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NCAR developed and Vaisala commercialized the dropsonde, a meteorological instrument that is deployed from an aircraft into hurricanes to improve both track and intensity forecasts

News & Events

Gov. John Hickenlooper announced today the appointment of Erik Mitisek, Chief Executive Officer of the Colorado Technology Association, as the state’s new Chief Innovation Officer and as the Chair of the Colorado Innovation Network (COIN) board. The appointment is effective immediately.

"We're thrilled to have Erik Mitisek on board as our new Chief Innovation Officer,” said Hickenlooper. “Erik brings different strengths and a new energy to our efforts to grow Colorado as a global leader in innovation and technology. His strong background in tech will catalyze the partnerships between public and private sectors that will make Colorado the best place for innovation."

President Obama strongly believes that the United States must equip more students to excel in science, technology, engineering and mathematics (STEM). That’s why the President’s 2016 Budget invests more than $3 billion, an increase of 3.6 percent over the 2015 enacted level, in programs across the Federal Government on STEM education. The 2016 Budget includes critical investments in a number of areas that will benefit students:

• Supporting more STEM-focused high schools, with a new $125 million competitive program at the Department of Education (ED) to help communities across America launch Next-Generation High Schools that will be laboratories for cutting-edge STEM teaching and learning.

Fort Collins is ground zero for American Zika virus research, even though there’s slim to no chance of anyone contracting the virus here.

The Centers for Disease Control and Prevention’s Division of Vector-Borne Diseases, located amid Colorado State University’s Foothills Campus, has conducted Zika research since 2007. For the last three months, though, the currently incurable virus has been the branch’s No. 1 focus.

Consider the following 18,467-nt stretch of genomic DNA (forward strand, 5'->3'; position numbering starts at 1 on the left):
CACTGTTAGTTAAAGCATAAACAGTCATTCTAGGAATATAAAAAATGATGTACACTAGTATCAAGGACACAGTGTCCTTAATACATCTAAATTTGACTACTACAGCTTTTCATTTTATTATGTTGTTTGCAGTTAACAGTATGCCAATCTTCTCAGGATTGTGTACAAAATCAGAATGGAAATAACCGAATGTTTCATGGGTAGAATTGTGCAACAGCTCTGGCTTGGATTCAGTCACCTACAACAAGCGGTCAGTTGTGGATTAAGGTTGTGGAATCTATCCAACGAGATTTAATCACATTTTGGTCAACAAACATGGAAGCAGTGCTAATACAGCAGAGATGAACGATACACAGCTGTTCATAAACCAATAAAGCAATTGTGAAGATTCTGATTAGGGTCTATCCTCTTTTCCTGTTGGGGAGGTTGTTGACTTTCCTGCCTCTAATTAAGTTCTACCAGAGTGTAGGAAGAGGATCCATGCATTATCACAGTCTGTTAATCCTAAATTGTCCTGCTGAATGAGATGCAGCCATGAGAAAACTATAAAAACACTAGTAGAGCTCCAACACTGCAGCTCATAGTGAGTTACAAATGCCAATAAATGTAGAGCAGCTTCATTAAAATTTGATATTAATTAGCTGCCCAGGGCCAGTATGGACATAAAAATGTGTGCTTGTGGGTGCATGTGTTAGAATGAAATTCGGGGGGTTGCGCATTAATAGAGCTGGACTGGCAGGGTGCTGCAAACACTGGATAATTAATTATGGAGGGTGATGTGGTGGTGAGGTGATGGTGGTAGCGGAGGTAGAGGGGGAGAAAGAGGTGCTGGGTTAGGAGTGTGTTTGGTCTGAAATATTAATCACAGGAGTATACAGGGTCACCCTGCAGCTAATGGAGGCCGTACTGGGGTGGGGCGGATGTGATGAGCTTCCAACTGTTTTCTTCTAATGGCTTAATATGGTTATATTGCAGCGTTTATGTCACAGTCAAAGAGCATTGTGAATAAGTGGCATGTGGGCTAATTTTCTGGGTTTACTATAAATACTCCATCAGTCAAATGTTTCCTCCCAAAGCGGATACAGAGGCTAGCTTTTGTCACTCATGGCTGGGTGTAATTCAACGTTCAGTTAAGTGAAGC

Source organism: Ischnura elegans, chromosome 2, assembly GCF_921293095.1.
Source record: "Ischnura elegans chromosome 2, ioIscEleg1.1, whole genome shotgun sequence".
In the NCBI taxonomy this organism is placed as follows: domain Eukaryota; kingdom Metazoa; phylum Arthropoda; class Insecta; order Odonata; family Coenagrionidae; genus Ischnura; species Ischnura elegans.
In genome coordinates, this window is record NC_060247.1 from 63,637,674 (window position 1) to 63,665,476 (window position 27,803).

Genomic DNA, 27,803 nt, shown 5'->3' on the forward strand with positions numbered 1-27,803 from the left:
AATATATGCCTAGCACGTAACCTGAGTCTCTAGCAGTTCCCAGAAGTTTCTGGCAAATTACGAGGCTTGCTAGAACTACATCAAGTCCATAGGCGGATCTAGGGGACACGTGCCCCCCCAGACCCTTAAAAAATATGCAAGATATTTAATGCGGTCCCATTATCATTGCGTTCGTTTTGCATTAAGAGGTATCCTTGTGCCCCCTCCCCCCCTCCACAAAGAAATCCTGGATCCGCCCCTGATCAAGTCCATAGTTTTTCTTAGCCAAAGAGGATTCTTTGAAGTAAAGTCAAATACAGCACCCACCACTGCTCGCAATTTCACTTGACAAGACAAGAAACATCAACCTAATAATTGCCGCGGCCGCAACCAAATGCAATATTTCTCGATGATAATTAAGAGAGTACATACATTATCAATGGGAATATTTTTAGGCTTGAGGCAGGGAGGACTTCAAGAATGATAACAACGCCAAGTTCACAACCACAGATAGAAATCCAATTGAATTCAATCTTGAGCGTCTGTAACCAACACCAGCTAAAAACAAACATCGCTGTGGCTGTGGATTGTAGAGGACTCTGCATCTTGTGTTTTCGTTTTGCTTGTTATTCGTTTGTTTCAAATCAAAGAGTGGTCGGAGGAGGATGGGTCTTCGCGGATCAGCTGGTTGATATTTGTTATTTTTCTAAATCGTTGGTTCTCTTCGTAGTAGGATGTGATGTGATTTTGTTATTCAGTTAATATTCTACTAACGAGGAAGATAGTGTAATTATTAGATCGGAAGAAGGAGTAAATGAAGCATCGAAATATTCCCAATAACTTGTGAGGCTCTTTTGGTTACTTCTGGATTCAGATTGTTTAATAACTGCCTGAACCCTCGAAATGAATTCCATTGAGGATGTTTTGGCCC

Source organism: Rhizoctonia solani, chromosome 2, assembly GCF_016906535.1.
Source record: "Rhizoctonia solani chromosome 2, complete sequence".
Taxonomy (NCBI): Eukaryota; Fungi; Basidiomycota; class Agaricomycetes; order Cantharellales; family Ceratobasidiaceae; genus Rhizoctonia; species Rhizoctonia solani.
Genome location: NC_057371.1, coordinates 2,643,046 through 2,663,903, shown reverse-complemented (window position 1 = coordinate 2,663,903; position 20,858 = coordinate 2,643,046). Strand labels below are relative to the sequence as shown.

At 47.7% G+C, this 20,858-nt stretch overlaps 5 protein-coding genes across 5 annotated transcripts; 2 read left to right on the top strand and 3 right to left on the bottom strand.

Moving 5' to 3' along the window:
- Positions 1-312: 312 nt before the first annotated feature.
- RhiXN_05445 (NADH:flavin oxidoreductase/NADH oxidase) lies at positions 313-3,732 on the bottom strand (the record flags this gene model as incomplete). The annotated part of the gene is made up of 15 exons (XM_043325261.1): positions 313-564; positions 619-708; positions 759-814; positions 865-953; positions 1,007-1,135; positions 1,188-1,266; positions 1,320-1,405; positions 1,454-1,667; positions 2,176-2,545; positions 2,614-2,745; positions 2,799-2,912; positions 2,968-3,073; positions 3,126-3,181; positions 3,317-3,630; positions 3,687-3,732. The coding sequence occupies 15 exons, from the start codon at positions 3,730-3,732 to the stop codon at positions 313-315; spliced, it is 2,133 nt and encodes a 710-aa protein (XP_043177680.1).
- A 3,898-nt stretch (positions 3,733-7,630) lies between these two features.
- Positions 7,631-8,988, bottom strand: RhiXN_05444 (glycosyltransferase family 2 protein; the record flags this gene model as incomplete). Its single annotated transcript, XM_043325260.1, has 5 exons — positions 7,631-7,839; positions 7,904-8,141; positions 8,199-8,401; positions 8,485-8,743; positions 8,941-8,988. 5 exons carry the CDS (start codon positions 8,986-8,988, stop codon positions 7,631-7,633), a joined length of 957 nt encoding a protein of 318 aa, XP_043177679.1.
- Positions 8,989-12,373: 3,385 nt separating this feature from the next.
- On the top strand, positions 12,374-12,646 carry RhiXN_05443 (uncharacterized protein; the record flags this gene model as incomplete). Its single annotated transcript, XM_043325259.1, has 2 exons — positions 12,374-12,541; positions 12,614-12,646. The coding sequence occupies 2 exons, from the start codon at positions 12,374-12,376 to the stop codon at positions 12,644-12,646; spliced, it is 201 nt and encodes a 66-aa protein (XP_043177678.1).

Of the 80-some employees in the branch’s Arbovirus Laboratory, “there is not one person who is not working on Zika virus right now,” lab chief and research microbiologist Ann Powers said. “Everybody has been pulled in.”

Jan 25, 2016: The United States could slash greenhouse gas emissions from power production by up to 78 percent below 1990 levels within 15 years while meeting increased demand, according to a new study by NOAA and University of Colorado Boulder researchers.



The study used a sophisticated mathematical model to evaluate future cost, demand, generation and transmissio n scenarios. It found that with improvements in transmission infrastructure, weather-driven renewable resources could supply most of the nation's electricity at costs similar to today's.

Thanks to a fleet of six microsatellites launched almost a decade ago, scientists have access to a new database of temperature records that sprawl out in three dimensions through the lowest layers of the atmosphere. A partnership between the United States and Taiwan, the satellite system has proven to be an extremely accurate, precise, and stable space-borne thermometer, especially for the upper troposphere and lower stratosphere, a region important to our understanding of climate change.

Called COSMIC—the Constellation Observing System for Meteorology, Ionosphere, and Climate—the system makes measurements of several key attributes of the atmosphere that are used to improve weather forecasting. COSMIC is a collaborative effort, conceived, planned, and managed by the University Corporation for Atmospheric Research (UCAR) along with the National Science Foundation, NASA, the National Oceanic and Atmospheric Administration, U.S. Air Force and Taiwan's National Space Organization.